Using gas cartridges to fumigate a groundhog’s tunnel system can be hazardous. Use caution.

 

Before using the bombs, side entrances to the burrow need to be blocked. The front entrance will need to be quickly blocked once the lit cartridge is inserted so having a chunk of sod cut to size right can be helpful. Watch the tunnel to see if smoke rises from the ground. If it does, then you will need seal the cracks before re-inserting a cartridge. If the tunnel never reopens at any spot, then you know that you were successful and the groundhog is dead.  If it does open, the woodchuck has evaded your efforts,

Poison peanuts are sold as a method to control woodchucks, but are not usually effective since groundhogs are herbivores. The peanuts can also be lethal for birds and other wildlife as well as children. Poison Peanuts have 3 generations of kill, meaning that any animal that eats the dead woodchuck may be killed, and if another animal eats the carcass, it may also die. If you do use poison peanuts, they need to be securely inserted deep inside the tunnel system. Even so the wood groundhog can die close to the surface or outside the burrow in easy access of other animals. As an advocate for a safe environment, I just can’t recommend using poison peanuts.

 

Properly installed woodchuck fencing can protect your garden.

Properly installed woodchuck fencing can protect your garden.

 

 

If eliminating groundhogs completely seems unlikely, as in my case, then controlling them becomes the next option. Fencing a small area can be extremely effective if and only if it is done correctly. A wire mesh fence standing at least two feet high above ground with no more than 2 inch x 4 inch openings is a good choice. (Woodchucks can squeeze through very small openings for the right meal.) Bury the fence at least a foot deep to block their digging and bend the top to a 90 degree angle to block their climbing. If you can, add an electric line around the top.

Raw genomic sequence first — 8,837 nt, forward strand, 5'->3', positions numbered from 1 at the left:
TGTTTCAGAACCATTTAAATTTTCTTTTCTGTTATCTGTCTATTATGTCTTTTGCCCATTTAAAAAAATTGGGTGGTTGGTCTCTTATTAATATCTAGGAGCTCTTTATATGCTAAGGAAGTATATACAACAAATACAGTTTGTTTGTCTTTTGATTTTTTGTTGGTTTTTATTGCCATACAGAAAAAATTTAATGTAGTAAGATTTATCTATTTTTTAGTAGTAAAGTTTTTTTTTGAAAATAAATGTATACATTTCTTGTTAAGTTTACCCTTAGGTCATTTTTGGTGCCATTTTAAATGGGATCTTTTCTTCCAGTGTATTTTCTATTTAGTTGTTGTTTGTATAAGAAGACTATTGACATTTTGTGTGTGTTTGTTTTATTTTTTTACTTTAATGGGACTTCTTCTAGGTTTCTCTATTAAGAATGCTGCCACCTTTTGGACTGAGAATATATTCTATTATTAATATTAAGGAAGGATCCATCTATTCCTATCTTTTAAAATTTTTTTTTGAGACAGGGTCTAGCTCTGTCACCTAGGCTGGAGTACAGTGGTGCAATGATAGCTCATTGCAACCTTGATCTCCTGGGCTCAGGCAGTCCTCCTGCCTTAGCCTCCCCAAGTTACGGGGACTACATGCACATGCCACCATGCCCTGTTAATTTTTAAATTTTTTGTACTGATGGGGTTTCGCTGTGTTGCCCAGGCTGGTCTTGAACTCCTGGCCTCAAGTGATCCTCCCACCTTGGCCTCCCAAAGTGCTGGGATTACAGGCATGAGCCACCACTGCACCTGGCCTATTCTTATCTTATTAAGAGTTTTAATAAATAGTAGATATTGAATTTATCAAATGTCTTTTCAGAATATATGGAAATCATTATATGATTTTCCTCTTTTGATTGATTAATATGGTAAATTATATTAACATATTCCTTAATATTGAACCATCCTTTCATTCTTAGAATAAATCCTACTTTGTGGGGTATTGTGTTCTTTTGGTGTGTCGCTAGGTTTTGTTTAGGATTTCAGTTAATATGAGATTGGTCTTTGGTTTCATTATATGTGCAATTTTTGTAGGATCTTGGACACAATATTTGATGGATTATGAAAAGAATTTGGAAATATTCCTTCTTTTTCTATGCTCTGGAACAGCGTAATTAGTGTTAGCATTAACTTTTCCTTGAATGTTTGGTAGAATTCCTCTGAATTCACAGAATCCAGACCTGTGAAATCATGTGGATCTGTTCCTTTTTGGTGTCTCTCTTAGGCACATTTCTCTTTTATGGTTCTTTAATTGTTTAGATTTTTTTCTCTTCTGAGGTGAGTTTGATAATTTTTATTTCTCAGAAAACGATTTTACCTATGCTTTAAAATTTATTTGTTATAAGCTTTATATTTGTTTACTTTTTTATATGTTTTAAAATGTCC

Protective fencing can be ornamental.

Protective fencing can be quite ornamental.

 

As a final line of defense against these pesky critters, consider planting species that are groundhog “resistant.”  Groundhogs tend to avoid plants with strong scents and those with spiny foliage. Although a hungry woodchuck will dine on these plants too, they won’t be their first choice. I finally saved a few of my summer vegetables by inserting rows (and pots) of some these herbs and flowers among my vegetable plants and surrounding the area with an iris bed.This list is by no means exhaustive, but most are quite compatible with a vegetable garden.

Herbs

  • Catmint
  • Chives
  • Lavender*
  • Lemon Balm
  • Thyme

Flowers

  • Coneflowers
  • Snapdragons
  • Dianthus
  • Yarrow*
  • Nicotiana
  • Iris
  • Astilbe
  • Daffodils

*prefers a drier soil

Inter-planting groundhog resistant plants with vegetable can help protect your garden.

Inter-planting groundhog resistant plants with vegetable can help protect your garden.

 

Original posting: m https://www.embassylandscape.com/blog/conquering-critters-in-the-garden-part-1-groundhogs/